On August 12 John Eastman, a professor at the Fowler School of Law, published an article in Newsweek, arguing that Kamala Harris was not a citizen, and hence ineligible to run for vice president, a new version of birtherism. Reaction was swift; within days, the editors added this apology: “This op-ed is being used by some as a tool to perpetuate racism and xenophobia. We apologize.” Mark Joseph Stern, writing in Slate, declared, “Eastman is not qualified to pass judgment on anyone’s citizenship. He is a fabulist whose toxic views have grown like a cancer on the right.”
Here at Chapman, the response of many of John’s colleagues has been as fleet and adamant, if not as verbose. Eastman bases his claim on the argument that children of immigrants are not citizens, even if they are born in this country, an argument clearly at odds with the wording of the Fourteenth Amendment to the Constitution. Even more, for many of us, this was deeply personal: we are the offspring of immigrants from all over the world, from Africa, Asia, Latin America, and yes, European lands as well. My mother was born in Lithuania; my birth came in New York City, would John exclude me as well?
In response, well over two-hundred of Chapman’s 542 faculty signed a petition, asking “that Chapman’s administration make a statement about our university’s values relating to diversity and inclusion, and reaffirm its commitment to moving forward with initiatives and leadership on these issues at Chapman….it is incumbent on the administration to reiterate its commitment to an environment that welcomes all students.”
There have been claims that we are denying Eastman’s free speech rights, betraying the academy’s fundamental mission. Everyone associated with the petition, everything we have written, have made clear this fundamental proposition: we are not, and never have, been trying to restrict John Eastman from saying anything, Our petition states, up front: “Let us be clear: we do not seek to prohibit Professor John Eastman from publishing his works, as the academy is founded on free speech.” As the initial author, I can tell you that that statement was in the original draft, and has been in every one since. Members of our steering committee said they would have resigned if it wasn’t in there.
However, there is a big difference between restricting speech and responding to a published piece; that too, is free speech. As the author of eight books and over one-hundred-fifty oped pieces in the Huffington Post, one of the things I learned early on is that once you publish something, it is fair game. It is like sticking your head up in a shooting gallery and anyone with the price of admission (i.e. reading your piece) can take a shot. Some of the critiques of my books have been excellent, making me smack my forehead and ask, “why didn’t I think of that?” Many of the comments to pieces have been ridiculous and off-center, as well. That is just the nature of the free and open market of ideas, which I would not have any other way. The only alternative is to not publish at all, to remain silent, to acquiesce. John Eastman published, we responded. Both are fair and appropriate.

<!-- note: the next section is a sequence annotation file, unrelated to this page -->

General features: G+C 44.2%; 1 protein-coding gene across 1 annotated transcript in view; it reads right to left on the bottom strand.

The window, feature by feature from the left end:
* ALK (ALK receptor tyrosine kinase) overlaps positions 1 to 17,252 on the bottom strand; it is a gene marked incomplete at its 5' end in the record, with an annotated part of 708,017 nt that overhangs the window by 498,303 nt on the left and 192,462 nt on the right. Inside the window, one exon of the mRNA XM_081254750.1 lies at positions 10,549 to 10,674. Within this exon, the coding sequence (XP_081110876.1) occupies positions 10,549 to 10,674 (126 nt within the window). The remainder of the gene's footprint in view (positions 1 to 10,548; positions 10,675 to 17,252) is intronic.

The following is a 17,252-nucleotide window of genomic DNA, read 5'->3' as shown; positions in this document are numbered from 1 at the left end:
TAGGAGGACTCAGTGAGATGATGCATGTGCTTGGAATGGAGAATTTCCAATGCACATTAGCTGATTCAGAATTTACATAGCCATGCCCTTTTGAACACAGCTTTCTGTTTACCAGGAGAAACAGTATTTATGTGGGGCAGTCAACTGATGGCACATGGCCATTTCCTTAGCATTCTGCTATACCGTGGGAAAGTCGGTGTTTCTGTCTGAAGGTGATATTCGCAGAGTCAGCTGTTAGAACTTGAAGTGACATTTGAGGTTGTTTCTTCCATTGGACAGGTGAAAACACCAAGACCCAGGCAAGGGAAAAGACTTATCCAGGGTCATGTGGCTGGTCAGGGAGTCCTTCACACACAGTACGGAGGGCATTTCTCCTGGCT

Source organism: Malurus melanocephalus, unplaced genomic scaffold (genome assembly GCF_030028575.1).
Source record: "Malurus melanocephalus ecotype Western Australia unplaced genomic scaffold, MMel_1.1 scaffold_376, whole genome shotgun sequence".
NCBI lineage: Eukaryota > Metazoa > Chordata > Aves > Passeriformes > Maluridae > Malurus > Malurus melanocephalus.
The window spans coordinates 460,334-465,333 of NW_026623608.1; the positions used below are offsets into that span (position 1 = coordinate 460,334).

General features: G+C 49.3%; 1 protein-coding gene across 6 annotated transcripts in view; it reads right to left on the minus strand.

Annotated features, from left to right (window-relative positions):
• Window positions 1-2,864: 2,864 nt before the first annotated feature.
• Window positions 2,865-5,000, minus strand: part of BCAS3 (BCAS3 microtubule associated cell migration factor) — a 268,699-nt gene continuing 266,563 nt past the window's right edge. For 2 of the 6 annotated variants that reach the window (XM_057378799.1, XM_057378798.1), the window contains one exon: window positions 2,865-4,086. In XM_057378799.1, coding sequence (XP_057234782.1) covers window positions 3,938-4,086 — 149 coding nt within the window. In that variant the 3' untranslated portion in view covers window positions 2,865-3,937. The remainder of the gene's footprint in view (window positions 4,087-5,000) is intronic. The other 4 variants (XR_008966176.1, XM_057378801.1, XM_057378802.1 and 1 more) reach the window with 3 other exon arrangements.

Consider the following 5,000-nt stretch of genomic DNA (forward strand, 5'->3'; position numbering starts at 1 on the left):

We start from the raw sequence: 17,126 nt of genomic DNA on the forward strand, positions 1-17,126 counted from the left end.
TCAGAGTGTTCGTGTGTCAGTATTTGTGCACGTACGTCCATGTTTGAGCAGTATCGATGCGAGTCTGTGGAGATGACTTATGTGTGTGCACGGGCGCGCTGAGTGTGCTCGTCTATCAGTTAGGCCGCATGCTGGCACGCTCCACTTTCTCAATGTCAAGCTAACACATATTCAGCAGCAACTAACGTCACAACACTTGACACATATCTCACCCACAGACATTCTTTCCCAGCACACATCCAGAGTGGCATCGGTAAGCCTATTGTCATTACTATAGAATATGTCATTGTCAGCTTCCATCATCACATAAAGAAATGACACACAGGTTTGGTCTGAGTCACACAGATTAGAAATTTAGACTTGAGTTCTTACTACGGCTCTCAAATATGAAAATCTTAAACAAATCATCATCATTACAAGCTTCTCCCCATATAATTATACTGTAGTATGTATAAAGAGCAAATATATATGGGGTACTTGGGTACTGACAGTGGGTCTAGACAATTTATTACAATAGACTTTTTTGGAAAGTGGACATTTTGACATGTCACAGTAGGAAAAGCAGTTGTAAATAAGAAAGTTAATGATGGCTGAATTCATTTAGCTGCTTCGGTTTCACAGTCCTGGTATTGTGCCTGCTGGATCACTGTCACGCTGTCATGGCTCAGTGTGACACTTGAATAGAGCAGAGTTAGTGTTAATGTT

One of our colleagues cited John’s expertise as a legal scholar, and questioned our expertise in responding. Yet, John chose to publish, not in a legal journal, but in a popular forum, Newsweek. If he had published in an academic publication, I might agree with qualms about tackling his arguments. But he chose a mass media and phrased his statements accordingly. As much as I may disagree with his arguments, I applaud John for taking this route, as I believe academics must use their knowledge and skills to engage in the real world. But the point is, by placing his piece in Newsweek, John consciously chose to enter the larger arena, giving us—and anyone else—the right to respond in that same setting.
Chapman University has for years upheld values of diversity and inclusion. We merely feel we are part of that tradition.
Robert Slayton is a Professor in the Department of History at Chapman University. He is the author of eight books, including Empire Statesman, the leading biography of Alfred E. Smith.
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